Profits in Health Care:

The AP has an odd Q&A piece on the "co-op" idea that ObamaCare advocates are floating, now that they've lost the fight to have the single-payer system they wanted, or the "public option" that was their second-best wish. The piece states that such co-ops have a "checkered" history, and that it is "unclear" if they would drive private insurers out of business. None of that is very helpful.

The oddest thing to me, though, is the question about how a co-op might be better. The answer is that the co-op advocates presume it could eliminate some costs, "including profits."

Profits are costs? That's a remarkably awful understanding of a basic economic concept.

Profits are revenue minus costs -- they're what is left over after you've paid for everything. Taking out the profits doesn't reduce the costs, which are the same either way. You can reduce profits by increasing costs, or by reducing revenue.

"But," one might object, "if you eliminate profits, you can make do with lower revenue. So, the price to the consumer is lower, because they don't have to provide profits for the co-op. It's enough that revenues meet costs, rather than surpassing the costs."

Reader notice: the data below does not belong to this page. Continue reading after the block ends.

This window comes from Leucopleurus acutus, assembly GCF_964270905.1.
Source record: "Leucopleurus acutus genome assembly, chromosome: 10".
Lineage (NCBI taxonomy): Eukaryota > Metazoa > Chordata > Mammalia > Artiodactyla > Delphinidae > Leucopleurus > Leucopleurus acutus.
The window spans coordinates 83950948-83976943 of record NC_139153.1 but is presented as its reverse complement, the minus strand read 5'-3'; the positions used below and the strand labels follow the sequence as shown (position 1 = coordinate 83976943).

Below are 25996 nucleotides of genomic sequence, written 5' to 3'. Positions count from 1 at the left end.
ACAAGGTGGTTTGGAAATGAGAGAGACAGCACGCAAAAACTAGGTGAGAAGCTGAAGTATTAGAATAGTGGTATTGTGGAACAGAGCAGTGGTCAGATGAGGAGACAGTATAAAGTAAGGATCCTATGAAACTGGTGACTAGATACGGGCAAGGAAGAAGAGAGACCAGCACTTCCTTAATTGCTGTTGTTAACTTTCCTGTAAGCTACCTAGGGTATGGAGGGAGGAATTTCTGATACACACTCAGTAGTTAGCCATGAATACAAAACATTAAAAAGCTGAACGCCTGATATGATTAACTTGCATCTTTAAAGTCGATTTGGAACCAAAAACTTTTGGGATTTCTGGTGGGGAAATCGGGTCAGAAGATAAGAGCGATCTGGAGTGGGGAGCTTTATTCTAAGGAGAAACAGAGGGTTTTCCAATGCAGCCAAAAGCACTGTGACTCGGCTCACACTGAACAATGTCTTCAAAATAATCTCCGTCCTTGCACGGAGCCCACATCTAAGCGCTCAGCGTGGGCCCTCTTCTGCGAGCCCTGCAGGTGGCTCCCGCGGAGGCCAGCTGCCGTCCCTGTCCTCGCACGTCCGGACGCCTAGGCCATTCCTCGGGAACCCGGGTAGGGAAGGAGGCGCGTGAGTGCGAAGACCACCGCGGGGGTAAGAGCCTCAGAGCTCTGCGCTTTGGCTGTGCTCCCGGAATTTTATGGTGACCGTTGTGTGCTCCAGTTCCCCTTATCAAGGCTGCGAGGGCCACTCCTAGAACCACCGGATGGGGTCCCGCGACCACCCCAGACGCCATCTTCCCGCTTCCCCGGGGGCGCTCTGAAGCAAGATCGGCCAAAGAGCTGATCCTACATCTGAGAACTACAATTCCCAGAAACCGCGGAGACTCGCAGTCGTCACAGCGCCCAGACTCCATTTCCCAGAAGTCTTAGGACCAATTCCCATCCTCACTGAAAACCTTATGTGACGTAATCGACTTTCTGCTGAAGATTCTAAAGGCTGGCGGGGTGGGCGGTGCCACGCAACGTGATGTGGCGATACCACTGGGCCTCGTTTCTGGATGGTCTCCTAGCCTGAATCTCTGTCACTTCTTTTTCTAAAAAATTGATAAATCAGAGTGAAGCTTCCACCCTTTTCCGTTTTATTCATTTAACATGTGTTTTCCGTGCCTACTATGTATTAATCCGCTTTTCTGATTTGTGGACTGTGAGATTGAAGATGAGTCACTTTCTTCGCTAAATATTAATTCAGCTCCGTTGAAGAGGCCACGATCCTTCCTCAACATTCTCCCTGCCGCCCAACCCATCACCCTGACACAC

That revised concept still fails to grasp what profits are for. Profits are not costs, and the wise man doesn't seek to eliminate or reduce them.

Rather, profits are incentives. They encourage you to do something good for society, by providing you with something good in return. We want health care, right? Therefore, when someone offers to provide us with health care, we want to make it worth their while.

If we do that, more people will want to provide health care. They will be smarter people, too, the sort of people who could choose to do something else instead. That's good for everyone.

Profits are also responsive. Mark Steyn's point in his piece below was that, in a for-profit system, if your hospital isn't clean you can move to the one down the road. In the mandated, socialist system, that's not an option. Even if it were, though, why would the one down the road be any cleaner? There's no money in it. In America, being the cleanest hospital could quickly become a point of competition if attention were focused on it -- a competition leading to rapid improvements.

Lacking profits, the only way to motivate people is through negative consequences. If there's no positive incentive, you're left with regulations, punishments, and drafting unwilling people into service. You have a stick, but no carrot.

Profits are not costs. They're incentives. They're good. We should want more of them.

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